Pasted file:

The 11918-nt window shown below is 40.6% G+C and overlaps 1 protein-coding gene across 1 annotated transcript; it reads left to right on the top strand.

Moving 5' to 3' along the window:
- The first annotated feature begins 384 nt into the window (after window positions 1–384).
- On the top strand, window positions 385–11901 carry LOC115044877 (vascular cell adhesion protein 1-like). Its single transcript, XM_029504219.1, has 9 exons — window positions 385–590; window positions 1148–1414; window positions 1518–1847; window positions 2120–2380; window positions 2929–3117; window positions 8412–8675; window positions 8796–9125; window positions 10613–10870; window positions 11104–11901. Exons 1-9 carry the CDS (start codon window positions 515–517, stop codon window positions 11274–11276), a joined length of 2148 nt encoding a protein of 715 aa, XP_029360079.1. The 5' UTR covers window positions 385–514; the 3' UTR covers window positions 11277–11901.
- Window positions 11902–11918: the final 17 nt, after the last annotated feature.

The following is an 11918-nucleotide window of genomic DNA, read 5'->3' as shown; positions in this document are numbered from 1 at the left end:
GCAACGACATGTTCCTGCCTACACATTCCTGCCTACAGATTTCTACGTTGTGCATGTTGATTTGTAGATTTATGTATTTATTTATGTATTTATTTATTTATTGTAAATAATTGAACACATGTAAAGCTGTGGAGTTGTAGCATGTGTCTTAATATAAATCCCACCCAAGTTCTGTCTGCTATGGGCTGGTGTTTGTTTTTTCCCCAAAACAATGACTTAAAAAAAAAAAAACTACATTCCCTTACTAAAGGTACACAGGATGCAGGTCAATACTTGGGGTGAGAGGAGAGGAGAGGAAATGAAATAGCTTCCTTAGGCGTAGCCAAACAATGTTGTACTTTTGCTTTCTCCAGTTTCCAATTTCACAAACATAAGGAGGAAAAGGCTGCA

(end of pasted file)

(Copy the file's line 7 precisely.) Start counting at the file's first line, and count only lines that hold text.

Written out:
GCAACGACATGTTCCTGCCTACACATTCCTGCCTACAGATTTCTACGTTGTGCATGTTGATTTGTAGATTTATGTATTTATTTATGTATTTATTTATTTATTGTAAATAATTGAACACATGTAAAGCTGTGGAGTTGTAGCATGTGTCTTAATATAAATCCCACCCAAGTTCTGTCTGCTATGGGCTGGTGTTTGTTTTTTCCCCAAAACAATGACTTAAAAAAAAAAAAACTACATTCCCTTACTAAAGGTACACAGGATGCAGGTCAATACTTGGGGTGAGAGGAGAGGAGAGGAAATGAAATAGCTTCCTTAGGCGTAGCCAAACAATGTTGTACTTTTGCTTTCTCCAGTTTCCAATTTCACAAACATAAGGAGGAAAAGGCTGCA